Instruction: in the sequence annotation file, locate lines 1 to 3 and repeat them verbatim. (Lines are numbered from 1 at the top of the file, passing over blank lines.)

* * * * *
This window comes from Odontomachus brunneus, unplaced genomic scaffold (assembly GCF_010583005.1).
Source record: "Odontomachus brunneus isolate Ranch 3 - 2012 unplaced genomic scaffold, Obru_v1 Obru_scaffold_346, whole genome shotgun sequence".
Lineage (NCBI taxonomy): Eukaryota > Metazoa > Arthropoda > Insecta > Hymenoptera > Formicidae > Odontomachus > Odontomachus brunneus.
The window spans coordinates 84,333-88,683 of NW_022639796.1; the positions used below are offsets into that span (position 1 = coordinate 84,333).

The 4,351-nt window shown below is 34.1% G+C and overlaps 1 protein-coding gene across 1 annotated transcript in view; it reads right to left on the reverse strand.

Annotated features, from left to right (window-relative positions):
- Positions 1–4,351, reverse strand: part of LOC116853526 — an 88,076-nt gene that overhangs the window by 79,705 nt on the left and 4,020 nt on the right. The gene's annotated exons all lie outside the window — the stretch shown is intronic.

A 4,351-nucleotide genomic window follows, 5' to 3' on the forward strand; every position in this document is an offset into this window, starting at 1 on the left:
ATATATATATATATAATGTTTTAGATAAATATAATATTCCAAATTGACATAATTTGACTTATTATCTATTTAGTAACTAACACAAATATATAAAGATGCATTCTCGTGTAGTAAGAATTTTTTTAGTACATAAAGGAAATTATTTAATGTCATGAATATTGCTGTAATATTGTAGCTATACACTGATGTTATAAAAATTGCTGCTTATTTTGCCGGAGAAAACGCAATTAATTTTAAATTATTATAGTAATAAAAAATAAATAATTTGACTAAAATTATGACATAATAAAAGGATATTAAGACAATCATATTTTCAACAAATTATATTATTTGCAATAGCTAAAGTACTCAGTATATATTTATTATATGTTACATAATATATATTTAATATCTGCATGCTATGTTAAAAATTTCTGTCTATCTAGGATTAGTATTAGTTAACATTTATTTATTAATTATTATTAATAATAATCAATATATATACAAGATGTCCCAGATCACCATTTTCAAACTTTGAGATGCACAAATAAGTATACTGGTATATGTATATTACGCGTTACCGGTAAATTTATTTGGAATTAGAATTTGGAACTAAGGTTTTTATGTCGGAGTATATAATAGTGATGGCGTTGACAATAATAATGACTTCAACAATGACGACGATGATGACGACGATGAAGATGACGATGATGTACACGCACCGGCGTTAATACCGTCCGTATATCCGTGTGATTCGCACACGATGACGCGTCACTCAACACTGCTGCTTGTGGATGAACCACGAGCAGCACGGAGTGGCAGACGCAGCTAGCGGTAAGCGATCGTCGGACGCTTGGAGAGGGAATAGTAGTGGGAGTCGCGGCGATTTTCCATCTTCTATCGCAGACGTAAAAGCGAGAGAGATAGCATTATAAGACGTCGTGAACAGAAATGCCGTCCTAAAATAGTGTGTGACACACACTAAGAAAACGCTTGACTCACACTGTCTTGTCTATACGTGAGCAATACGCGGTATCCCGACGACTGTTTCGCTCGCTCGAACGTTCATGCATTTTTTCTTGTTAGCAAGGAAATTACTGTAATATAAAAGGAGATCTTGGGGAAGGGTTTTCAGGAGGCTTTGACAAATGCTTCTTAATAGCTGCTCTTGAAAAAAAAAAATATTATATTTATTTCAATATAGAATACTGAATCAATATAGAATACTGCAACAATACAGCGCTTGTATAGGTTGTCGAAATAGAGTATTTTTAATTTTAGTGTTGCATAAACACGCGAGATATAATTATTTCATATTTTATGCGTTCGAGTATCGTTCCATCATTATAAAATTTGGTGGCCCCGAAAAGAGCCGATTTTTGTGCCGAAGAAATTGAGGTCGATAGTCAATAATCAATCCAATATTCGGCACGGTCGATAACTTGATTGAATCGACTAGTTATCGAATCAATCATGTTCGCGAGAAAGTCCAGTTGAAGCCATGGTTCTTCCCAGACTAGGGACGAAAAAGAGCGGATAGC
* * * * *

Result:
This window comes from Odontomachus brunneus, unplaced genomic scaffold (assembly GCF_010583005.1).
Source record: "Odontomachus brunneus isolate Ranch 3 - 2012 unplaced genomic scaffold, Obru_v1 Obru_scaffold_346, whole genome shotgun sequence".
Lineage (NCBI taxonomy): Eukaryota > Metazoa > Arthropoda > Insecta > Hymenoptera > Formicidae > Odontomachus > Odontomachus brunneus.